https://i0.wp.com/mapseek.info/wp-content/uploads/2012/02/seoul-subway-map-full.jpg

It is every bit as intimidating as it looks

Impressive as being underground was, stepping out into the city was quite the experience for me. I had seen pictures of the city so I knew that it was not one of the most beautiful. I was prepared to see just another generic city with the same buildings, same neon signage and complete lack of design. I was pleasantly surprised to find that although some areas were mundane and dreary, some areas were filled with many corporate buildings and skyscrapers that the architect in me found quite interesting. It was a welcome sight to see buildings that tested the boundaries of aesthetic appeal, to see landscaping and street art that had been designed to beautify and pique the interests of photographers, artist and architects alike.

Obviously I had to process and enjoy all these things on the go since we had a ridiculously busy schedule, so off we went, from place to place, systematically ticking things off our to do list. I won’t go into details about our errands (saving that for another blog post) but it required a whirlwind of trains, markets and expensive prices. Thereafter we met our friends, Kerissa and Jolene, and made our way to the first part of our lantern festival experience.

Bogeunsa Temple: Hard to believe its in the middle of a bustling city

From left: Aneesa, Kerissa and Joelene

Welcome!

We started off at Bongeunsa Temple, which happened to be in the middle of the city. The traditional architecture of the place offered me much to appreciate since the lanterns on display at the temple were not as impressive as we expected. For photographers (or architects), Bongeunsa Temple is a best of Seoul place to shoot the contrast of elegant lines of Buddhist architecture against a skyscraper-studded backdrop.   At the temple I enjoyed taking photos of the lanterns, the women and the architecture. I also saw my first standing Buddha statue. It was mighty and immaculate, no doubt crafted by sculpting masters.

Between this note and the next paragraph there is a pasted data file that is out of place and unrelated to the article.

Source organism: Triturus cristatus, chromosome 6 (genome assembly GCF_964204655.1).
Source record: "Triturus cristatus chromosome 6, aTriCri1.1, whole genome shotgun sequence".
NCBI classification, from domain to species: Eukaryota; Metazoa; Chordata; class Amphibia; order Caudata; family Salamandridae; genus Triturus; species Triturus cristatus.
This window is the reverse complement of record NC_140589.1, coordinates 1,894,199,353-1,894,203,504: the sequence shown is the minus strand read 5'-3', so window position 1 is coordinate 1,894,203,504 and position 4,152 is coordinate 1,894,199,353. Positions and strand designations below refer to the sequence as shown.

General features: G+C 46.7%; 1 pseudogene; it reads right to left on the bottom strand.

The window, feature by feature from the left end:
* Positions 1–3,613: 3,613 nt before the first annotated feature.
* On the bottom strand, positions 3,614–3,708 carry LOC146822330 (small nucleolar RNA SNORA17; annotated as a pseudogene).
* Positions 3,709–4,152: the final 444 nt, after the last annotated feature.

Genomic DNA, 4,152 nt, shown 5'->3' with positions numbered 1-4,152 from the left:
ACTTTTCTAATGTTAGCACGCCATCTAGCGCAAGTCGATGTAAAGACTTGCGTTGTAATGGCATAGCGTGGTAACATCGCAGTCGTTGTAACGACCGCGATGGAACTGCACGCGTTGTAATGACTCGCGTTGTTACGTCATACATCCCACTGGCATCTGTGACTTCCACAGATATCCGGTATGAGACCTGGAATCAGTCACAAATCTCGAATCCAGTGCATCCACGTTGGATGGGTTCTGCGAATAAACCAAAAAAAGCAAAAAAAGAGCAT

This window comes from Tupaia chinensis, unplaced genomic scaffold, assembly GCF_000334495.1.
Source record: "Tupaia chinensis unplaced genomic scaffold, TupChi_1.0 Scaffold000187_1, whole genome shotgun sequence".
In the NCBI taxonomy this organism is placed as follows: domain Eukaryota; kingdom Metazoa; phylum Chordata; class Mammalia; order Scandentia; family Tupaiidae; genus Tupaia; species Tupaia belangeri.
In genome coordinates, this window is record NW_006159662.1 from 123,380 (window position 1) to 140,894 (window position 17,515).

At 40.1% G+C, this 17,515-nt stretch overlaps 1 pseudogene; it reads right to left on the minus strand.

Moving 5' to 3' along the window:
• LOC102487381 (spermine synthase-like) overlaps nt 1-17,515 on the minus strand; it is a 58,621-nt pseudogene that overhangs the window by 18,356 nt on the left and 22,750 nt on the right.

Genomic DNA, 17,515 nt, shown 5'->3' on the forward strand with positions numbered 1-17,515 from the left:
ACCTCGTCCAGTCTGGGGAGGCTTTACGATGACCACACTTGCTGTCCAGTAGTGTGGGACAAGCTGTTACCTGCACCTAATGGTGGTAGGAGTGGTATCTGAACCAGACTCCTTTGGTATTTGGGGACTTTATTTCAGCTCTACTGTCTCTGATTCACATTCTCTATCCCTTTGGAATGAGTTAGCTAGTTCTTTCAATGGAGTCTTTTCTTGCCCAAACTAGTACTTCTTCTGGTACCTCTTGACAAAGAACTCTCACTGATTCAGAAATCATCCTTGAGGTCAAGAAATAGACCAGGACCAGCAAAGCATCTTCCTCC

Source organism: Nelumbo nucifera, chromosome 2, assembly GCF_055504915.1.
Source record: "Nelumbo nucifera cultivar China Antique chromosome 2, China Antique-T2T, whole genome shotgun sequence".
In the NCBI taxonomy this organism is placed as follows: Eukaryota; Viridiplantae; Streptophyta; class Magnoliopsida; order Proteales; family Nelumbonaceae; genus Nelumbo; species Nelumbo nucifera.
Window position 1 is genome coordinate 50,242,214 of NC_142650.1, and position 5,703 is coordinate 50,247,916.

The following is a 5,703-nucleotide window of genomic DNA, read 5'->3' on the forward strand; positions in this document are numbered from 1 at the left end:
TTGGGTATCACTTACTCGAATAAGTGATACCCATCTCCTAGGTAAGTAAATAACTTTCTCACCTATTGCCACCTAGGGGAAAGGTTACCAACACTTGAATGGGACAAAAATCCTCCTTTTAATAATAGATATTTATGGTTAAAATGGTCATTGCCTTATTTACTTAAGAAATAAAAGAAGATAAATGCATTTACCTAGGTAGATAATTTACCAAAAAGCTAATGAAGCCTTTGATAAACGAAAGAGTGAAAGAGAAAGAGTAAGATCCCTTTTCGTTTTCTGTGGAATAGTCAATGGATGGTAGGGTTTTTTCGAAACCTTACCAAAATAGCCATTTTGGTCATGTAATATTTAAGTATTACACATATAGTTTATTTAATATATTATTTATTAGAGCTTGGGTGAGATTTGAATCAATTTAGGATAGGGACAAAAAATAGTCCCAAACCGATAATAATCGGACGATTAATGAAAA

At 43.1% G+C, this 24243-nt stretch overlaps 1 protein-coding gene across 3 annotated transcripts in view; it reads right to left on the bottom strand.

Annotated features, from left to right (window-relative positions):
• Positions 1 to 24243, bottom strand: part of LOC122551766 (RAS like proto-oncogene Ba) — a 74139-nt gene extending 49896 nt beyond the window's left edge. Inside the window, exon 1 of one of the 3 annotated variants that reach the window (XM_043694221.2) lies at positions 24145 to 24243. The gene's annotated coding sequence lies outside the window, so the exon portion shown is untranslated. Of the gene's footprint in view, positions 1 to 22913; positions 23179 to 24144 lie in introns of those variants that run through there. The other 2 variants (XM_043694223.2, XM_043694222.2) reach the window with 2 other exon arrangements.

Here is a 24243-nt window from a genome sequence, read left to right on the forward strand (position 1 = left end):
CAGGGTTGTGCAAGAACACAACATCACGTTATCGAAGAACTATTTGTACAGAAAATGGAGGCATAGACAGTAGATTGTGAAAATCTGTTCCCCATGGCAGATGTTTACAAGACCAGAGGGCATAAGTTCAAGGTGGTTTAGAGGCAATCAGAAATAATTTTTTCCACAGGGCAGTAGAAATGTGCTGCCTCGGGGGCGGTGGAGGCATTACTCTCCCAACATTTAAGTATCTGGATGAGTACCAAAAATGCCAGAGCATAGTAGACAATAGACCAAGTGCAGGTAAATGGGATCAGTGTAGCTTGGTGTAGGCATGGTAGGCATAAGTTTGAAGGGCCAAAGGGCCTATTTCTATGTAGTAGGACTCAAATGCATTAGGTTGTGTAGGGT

23 m tall statue of Maitreya Buddha, depicting Maitreya coming down to earth to save all whom are suffering… and me

Our adventure in Seoul continued but I will let Aneesa be the one to finish it off for you… this is mainly because I am very interested to hear her conflicting thoughts and interesting descriptions of Seoul. I leave you with more pictures of the temple and lanterns.

Lotus lanterns at Bogeunsa Temple in celebration of Buddha’s birthday

Wishing rocks from what I understand. People in Korea stack rocks and make a wish. I’m not totally certain what happens if the rocks fall…

The Traveling Feet showing off their new pedicure

Ceiling of the temple

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4 thoughts on “Losing one’s Seoul: Part 1

  1. Thank you for the sensible critique. Me and my neighbor were just preparing to do a little research on this. We got a grab a book from our local library but I think I learned more from this post. I’m very glad to see such great information being shared freely out there.